Gabriela Mizrahi 0

Improve the Quality of Translation of the English OIIQ Licensing Exam

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The purpose of this letter is to register our concern regarding the quality and clarity of the English version of the licensing exam and in particular the parity of the translation with the original. Overall, this is a question of professionalism and fairness.

The English version of the OIIQ licensing exam administered on September 22, 2014, was not clearly translated. There were serious issues with the syntax, grammar, and vocabulary in the exam. The new format of the exam is entirely written. The candidates’ ability to demonstrate their knowledge and critical thinking was impeded by the quality of the translation. Before they could proceed to answering the questions, they first needed to decipher what was being asked through the poor translation. This took up valuable time and caused a lot of uncertainty. It seemed like the exam was not only attempting to evaluate the candidates’ nursing knowledge and practice, but also their decoding abilities.

While it is acknowledged that the French version of the exam is made available for consultation during the exam time, there were too many unclear questions for this to be of any reasonable use, rendering this solution impractical in view of the number of invigilators available to retrieve the French exam for consultation. It is also acknowledged that the ability to practice nursing in French is a requirement to be licensed in Quebec. This requirement was already fulfilled according to OIIQ regulations. Furthermore, the licensing exam is offered in English. Candidates are not required to write the exam in French. This offer should be followed through with a proper translation from the French to the English, in order that candidates who write the exam in English have an equal opportunity to demonstrate their knowledge and abilities and to obtain their license. This poor translation effectively creates a bias against candidates who choose to write the exam in English.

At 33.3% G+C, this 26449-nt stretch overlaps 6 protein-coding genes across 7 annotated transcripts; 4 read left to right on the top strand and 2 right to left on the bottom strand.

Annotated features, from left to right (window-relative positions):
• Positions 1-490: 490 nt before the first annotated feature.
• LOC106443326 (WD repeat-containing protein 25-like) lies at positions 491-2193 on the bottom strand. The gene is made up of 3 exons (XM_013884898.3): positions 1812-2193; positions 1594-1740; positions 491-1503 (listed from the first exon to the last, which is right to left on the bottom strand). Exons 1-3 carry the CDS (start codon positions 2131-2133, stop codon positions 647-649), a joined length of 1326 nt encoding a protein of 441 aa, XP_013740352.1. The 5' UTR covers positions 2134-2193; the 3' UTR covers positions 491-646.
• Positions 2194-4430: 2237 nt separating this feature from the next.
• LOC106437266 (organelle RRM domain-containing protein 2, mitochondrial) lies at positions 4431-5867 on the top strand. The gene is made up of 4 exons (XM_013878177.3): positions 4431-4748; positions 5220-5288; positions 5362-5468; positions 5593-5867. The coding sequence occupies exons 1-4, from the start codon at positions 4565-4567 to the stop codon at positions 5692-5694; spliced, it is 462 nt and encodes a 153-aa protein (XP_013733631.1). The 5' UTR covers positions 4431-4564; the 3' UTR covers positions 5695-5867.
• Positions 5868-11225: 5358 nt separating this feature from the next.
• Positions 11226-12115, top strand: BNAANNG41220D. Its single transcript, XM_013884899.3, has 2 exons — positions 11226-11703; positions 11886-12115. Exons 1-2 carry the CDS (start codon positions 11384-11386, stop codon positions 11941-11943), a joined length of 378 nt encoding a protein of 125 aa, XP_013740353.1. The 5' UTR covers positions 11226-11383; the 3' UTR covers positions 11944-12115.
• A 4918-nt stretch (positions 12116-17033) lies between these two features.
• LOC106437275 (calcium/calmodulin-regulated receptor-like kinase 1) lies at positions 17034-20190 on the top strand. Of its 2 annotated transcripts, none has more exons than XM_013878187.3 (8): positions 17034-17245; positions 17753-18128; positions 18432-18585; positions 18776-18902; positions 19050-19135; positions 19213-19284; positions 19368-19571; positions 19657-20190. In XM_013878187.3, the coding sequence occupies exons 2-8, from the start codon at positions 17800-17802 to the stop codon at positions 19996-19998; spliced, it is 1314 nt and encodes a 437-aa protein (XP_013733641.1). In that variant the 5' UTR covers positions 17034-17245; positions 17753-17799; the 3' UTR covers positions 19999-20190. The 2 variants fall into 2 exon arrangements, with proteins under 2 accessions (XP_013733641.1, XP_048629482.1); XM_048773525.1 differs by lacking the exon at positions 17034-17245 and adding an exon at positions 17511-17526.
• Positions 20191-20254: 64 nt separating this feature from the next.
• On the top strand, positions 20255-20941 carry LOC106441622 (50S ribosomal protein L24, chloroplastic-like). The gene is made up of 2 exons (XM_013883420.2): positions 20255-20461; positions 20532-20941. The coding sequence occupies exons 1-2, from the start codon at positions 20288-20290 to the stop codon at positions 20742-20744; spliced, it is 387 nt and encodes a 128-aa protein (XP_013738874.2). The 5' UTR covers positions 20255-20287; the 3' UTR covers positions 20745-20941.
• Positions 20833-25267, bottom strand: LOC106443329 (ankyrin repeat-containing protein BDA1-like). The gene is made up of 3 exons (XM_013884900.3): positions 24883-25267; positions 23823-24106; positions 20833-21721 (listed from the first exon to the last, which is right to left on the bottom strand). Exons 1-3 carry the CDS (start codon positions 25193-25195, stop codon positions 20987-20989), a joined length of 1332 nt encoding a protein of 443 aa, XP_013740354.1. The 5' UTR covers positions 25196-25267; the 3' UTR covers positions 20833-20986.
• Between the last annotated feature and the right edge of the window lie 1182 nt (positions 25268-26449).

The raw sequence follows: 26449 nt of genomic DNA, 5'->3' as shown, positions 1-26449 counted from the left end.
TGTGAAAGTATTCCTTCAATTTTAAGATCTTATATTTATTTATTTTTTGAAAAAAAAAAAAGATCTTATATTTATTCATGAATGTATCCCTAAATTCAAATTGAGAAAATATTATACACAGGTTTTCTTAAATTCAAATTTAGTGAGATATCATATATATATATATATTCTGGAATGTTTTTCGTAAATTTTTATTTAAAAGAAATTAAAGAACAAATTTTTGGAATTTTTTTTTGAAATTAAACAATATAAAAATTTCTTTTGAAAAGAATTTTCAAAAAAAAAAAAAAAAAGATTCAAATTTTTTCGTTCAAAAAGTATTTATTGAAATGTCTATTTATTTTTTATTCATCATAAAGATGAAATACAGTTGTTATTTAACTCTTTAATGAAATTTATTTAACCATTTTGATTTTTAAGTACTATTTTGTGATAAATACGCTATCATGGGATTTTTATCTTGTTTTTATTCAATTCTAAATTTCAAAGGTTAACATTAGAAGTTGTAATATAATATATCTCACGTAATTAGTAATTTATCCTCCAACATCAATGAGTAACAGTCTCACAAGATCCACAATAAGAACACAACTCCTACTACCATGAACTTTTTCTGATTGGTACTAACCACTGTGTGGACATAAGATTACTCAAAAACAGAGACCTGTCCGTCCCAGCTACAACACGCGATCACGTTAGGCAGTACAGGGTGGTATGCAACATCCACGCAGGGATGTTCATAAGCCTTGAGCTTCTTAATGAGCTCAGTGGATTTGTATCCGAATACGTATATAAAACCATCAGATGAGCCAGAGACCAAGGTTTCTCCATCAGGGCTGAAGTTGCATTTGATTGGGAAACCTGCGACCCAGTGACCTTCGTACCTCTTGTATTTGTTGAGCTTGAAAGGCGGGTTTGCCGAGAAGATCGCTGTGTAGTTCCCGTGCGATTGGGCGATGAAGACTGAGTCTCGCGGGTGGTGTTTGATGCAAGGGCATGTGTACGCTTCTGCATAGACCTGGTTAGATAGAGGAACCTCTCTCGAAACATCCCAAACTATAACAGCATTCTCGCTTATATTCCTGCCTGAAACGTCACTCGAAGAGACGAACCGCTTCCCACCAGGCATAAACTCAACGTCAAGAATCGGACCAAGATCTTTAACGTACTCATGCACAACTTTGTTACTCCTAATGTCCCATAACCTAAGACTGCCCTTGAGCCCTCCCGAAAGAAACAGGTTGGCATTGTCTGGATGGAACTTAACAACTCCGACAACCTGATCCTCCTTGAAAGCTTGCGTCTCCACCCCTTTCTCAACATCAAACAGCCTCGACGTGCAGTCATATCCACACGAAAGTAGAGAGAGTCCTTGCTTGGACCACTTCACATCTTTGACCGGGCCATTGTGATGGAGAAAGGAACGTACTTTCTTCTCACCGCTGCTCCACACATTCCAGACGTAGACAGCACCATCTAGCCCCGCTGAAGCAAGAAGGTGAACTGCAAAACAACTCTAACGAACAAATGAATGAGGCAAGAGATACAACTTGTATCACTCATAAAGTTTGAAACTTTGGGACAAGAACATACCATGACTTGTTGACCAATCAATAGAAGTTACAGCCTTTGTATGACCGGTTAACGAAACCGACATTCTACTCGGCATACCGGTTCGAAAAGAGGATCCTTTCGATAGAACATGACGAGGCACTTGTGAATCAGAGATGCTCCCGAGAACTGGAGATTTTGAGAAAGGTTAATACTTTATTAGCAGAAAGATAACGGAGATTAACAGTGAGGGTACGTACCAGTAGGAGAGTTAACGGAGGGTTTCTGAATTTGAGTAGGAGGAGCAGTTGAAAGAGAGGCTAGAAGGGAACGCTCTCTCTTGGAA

Candidates pay to go to nursing school. They work hard to graduate. They pay 597.87 dollars to write the licensing exam, not all of which is refunded if the candidate fails the exam. All candidates pay similar fees for education, training, and testing, yet some are put at a disadvantage during the exam. Candidates who write the English version of the exam should have access to an exam that is well translated and written in the same quality of language as the French version.

The English version of the exam should be submitted to a panel of English speaking (people whose mother-tongue is English) nurses who work in a variety of settings, nursing teachers, and lay people to critique the quality and clarity of the written word in order to ensure that the final version of the English exam is comprehensible and accurate.

A change is required to ensure that future candidates who write the English version of the exam have access to a clear and comprehensible exam that allows candidates an equal opportunity to demonstrate their knowledge and obtain their nursing license.

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